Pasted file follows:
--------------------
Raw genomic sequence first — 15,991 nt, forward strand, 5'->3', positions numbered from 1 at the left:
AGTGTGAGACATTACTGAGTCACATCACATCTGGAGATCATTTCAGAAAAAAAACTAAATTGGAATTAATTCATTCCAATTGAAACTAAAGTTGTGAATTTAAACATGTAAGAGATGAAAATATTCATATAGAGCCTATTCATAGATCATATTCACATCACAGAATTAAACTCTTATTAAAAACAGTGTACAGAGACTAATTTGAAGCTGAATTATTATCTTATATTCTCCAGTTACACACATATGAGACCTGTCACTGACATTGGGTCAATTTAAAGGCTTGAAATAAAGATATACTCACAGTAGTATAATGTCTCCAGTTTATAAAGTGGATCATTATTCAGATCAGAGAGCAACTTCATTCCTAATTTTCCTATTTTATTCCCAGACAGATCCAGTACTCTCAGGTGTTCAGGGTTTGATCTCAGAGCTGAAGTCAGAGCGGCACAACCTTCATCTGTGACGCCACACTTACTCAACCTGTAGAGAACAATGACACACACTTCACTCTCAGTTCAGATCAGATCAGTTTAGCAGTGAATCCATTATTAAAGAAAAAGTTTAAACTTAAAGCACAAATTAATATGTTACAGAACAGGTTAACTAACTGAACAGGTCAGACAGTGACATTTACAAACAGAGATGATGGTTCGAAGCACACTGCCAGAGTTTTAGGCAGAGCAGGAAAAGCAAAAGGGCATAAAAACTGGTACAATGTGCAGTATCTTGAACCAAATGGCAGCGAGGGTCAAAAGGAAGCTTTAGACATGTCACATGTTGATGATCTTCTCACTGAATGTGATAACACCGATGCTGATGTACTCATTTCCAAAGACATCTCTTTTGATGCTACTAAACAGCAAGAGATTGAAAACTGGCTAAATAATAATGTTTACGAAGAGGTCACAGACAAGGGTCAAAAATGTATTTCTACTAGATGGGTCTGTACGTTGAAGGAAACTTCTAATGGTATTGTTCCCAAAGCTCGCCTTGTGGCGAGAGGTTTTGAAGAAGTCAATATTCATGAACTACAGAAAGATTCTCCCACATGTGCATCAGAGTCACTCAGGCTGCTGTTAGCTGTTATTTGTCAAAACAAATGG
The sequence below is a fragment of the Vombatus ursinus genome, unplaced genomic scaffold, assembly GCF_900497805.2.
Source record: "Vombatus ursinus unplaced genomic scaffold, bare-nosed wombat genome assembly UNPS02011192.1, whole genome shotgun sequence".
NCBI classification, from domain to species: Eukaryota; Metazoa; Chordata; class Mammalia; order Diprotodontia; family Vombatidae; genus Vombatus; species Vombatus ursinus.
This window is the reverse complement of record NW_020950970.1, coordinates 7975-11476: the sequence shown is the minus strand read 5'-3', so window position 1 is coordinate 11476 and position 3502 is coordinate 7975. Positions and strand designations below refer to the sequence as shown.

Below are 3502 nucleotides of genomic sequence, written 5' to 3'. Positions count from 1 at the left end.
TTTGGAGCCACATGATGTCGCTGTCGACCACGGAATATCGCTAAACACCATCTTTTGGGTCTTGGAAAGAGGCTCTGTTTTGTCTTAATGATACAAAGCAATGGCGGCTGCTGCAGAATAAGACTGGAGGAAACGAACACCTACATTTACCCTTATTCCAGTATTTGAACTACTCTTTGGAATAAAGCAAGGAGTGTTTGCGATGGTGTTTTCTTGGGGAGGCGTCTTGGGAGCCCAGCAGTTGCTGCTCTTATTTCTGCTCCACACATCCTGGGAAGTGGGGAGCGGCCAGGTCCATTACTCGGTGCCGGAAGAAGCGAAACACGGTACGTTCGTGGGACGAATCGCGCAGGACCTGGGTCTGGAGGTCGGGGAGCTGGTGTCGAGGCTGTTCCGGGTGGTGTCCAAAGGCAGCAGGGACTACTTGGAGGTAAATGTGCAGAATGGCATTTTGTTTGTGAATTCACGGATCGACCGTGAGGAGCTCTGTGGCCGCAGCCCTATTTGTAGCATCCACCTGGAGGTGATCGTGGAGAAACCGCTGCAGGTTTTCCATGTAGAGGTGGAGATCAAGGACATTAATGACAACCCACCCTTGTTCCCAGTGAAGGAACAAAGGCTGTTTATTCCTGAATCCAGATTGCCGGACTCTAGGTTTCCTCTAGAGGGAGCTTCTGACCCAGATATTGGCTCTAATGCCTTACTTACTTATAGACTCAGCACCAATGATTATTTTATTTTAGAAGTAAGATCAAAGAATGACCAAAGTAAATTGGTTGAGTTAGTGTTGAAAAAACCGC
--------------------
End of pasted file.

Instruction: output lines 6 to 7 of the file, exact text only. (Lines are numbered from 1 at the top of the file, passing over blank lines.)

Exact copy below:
This window is the reverse complement of record NW_020950970.1, coordinates 7975-11476: the sequence shown is the minus strand read 5'-3', so window position 1 is coordinate 11476 and position 3502 is coordinate 7975. Positions and strand designations below refer to the sequence as shown.

Below are 3502 nucleotides of genomic sequence, written 5' to 3'. Positions count from 1 at the left end.